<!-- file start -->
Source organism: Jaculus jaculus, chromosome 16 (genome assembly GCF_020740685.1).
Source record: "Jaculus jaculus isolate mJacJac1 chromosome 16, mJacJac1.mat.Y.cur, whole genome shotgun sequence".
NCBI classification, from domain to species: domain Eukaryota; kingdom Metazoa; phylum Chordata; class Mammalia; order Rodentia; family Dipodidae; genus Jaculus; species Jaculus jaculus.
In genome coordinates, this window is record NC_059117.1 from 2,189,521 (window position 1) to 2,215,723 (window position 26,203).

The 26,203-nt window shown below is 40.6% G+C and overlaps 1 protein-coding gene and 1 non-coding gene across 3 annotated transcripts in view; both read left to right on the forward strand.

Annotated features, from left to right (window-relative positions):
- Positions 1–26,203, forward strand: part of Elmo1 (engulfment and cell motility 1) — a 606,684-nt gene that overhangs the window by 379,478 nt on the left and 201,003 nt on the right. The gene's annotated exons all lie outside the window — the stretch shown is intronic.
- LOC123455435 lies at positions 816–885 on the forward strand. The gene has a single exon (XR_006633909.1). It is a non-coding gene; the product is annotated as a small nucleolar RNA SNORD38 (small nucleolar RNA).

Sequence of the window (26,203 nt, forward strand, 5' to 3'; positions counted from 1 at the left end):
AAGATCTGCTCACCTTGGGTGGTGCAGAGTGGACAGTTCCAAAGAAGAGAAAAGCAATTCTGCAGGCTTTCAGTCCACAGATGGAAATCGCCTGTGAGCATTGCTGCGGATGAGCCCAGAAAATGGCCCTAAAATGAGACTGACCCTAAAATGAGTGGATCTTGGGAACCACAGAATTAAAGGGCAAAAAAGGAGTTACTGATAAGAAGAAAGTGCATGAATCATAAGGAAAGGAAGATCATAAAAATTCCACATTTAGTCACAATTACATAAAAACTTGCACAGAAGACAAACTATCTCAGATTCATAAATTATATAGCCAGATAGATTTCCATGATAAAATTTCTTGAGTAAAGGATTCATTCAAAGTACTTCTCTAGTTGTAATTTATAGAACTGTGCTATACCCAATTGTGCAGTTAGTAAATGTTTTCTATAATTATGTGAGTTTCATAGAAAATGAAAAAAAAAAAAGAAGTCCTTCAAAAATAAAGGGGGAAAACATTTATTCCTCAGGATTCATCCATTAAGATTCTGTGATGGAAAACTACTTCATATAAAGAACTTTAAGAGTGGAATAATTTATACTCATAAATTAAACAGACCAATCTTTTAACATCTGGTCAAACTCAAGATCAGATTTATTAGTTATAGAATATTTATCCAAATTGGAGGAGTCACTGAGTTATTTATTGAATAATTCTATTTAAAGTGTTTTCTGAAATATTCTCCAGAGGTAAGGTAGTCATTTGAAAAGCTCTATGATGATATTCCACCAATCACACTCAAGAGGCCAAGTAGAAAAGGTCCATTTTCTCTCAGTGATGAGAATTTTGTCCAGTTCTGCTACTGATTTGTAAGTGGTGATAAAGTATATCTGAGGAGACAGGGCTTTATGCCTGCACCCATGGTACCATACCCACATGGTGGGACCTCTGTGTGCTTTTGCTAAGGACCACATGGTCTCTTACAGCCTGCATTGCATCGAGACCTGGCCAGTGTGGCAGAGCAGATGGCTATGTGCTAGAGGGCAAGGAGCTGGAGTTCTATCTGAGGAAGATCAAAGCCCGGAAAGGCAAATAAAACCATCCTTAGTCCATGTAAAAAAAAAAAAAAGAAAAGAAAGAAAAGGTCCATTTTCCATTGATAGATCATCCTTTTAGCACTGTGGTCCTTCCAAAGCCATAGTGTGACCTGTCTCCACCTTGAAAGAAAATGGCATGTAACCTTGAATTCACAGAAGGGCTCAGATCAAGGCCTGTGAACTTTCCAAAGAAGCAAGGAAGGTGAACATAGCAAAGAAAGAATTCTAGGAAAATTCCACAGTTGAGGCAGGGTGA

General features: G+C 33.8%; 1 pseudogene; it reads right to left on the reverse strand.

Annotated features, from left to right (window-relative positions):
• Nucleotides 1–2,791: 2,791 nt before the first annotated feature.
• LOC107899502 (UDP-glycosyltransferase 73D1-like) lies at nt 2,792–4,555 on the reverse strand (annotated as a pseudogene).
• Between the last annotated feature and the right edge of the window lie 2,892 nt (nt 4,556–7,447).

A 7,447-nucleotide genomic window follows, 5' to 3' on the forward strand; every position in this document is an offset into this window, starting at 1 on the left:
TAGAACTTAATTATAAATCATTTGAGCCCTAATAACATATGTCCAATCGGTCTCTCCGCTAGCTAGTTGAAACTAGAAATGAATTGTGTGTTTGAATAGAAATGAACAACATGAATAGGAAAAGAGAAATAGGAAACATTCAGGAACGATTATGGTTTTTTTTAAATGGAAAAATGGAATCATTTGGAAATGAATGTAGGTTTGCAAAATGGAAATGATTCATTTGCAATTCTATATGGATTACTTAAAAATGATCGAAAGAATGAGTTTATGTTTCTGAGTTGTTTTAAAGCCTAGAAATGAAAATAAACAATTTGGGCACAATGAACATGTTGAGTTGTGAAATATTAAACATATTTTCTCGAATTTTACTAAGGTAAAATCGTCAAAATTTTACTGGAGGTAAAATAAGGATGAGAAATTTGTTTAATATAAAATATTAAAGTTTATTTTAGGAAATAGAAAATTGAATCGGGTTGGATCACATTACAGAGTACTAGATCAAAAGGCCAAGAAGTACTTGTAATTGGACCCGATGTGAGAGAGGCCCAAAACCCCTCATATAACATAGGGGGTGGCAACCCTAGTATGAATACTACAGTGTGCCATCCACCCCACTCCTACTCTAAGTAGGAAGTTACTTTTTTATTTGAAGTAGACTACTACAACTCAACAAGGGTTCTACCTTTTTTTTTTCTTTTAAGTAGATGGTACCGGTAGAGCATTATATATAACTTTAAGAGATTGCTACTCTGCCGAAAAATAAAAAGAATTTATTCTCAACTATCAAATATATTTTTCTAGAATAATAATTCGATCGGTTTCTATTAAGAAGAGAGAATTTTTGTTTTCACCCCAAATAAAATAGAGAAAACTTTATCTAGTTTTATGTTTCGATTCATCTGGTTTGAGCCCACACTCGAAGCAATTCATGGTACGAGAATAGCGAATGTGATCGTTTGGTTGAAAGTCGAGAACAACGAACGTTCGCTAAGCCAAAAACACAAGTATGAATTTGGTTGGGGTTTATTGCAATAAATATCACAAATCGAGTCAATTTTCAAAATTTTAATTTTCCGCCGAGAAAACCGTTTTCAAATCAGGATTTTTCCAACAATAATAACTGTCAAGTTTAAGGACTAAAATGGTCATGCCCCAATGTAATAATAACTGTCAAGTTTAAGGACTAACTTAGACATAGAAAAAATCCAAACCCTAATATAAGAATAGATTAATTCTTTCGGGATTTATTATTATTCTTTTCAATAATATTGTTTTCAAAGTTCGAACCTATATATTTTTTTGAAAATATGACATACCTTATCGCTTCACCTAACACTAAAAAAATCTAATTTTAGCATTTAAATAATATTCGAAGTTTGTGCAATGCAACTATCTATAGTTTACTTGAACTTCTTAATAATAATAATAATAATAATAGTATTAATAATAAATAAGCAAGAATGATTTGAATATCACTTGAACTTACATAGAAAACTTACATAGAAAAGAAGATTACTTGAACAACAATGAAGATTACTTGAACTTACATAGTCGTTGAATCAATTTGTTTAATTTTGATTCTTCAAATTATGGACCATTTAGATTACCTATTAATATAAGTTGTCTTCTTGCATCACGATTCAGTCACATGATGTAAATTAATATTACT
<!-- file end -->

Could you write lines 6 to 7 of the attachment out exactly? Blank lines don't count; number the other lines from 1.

Annotated features, from left to right (window-relative positions):
- Positions 1–26,203, forward strand: part of Elmo1 (engulfment and cell motility 1) — a 606,684-nt gene that overhangs the window by 379,478 nt on the left and 201,003 nt on the right. The gene's annotated exons all lie outside the window — the stretch shown is intronic.